Teaching our kids the joy of responsibility
I started my first job at the age of 14 at Best and Less, Hobart. I was a bit of a ‘deer with headlights’ in my first quarter of a year there probably because I found it so challenging, having more responsibility than ever before. Mr Copeland, my young, competitive innovative boss loaded me up with all kinds of jobs ranging from sorting out a giant box of hangers, tidying and organising the menswear department and even being one of those super-annoying spruikers, hollering as people walked by to come and get themselves a bargain. Spruiking helped me lose my inhibition of crowds and it was my favourite part of the job. After working in the store nearly full time over the summer holidays, my friends recognised a marked difference in my maturity. Reflecting on this, I am certain that having responsibility as a young teenager helped me mature emotionally and develop self-confidence.
When it comes to our children, it is imperative to train them to be responsible men or women that contribute to their community. According to the Center for Parenting Learning, there is a correlation between children who have high self-esteem and that show higher levels of responsibility. They are better at:
· waiting for what they want – they believe that with persistence and practice they can reach a goal
· acknowledging their mistakes and learning from them
· sticking to a task
· being clear about their strengths and weaknesses
· taking risks and trying new things
· believing that they can solve problems they encounter
Whether it’s understanding that it’s their responsibility to empty the bins each day, clearing the kitchen table, vacuuming the floors, keeping their bedroom clean, or as simple as putting their toothbrush away, it’s clear that these small steps are critical towards the development of your child’s autonomy and their self-efficacy for what life will bring.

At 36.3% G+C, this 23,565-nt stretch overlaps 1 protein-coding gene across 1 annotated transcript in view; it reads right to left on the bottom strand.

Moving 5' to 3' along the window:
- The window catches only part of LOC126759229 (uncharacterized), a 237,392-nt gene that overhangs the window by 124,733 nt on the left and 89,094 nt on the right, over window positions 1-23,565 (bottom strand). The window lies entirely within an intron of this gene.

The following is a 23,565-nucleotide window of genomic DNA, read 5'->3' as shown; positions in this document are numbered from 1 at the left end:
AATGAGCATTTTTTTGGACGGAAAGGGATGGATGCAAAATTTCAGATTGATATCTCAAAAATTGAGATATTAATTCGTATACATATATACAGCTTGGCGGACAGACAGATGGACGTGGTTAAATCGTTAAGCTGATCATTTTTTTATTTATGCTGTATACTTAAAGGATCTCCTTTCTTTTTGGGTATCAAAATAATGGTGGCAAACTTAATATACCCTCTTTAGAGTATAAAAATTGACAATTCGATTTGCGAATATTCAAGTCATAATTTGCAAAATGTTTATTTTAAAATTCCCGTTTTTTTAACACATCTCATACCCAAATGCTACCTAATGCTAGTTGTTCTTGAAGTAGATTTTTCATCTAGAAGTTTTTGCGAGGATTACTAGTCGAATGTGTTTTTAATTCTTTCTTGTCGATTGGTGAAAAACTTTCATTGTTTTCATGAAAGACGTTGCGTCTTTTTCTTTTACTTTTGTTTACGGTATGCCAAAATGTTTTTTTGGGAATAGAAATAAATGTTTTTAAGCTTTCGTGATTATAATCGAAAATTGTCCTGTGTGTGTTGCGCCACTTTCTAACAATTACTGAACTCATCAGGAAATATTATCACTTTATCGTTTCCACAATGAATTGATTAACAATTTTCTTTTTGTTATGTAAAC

I strongly believe in teaching our children that we are wired for more than life’s simple pleasures alone. Rather, satisfaction comes through meaningful work and responsibility. Decades down the track, I’m planning on spending many days at Mooloolaba sipping lattes. I imagine, however, by day 769 and 2938 lattes later I may consider that there is more in store for the remaining years of my life than bottomless cups of creamy concoctions! Hopefully, I’d be able to make a meaningful difference in the lives of my family, church and community in whatever capacity I can afford. Whether you believe in God or not there’s a great scripture regarding this that I think we can all agree upon. It’s from the book of Ecclesiastes 2:24: “A person can do nothing better than to eat and drink and find satisfaction in their own toil. This too, I see, is from the hand of God.
This next week can I encourage you pre-plan just one thing that you want your children to do to demonstrate responsibility. It could be as simple as unpacking their bags each day, putting their shoes away, or even helping with the laundry. The long-lasting effect of the hours put into our kids will help set them up for the rest of their lives teaching them one thing means there’s one less thing you have to worry about! Even if your kids don’t work at Best and Less, they can slowly learn responsibility at even the youngest age which will build their self-esteem, their capacity and fulfilment in life. With a little grunt comes growth!
Jonathan Cooper, Primary Teacher and Team Leader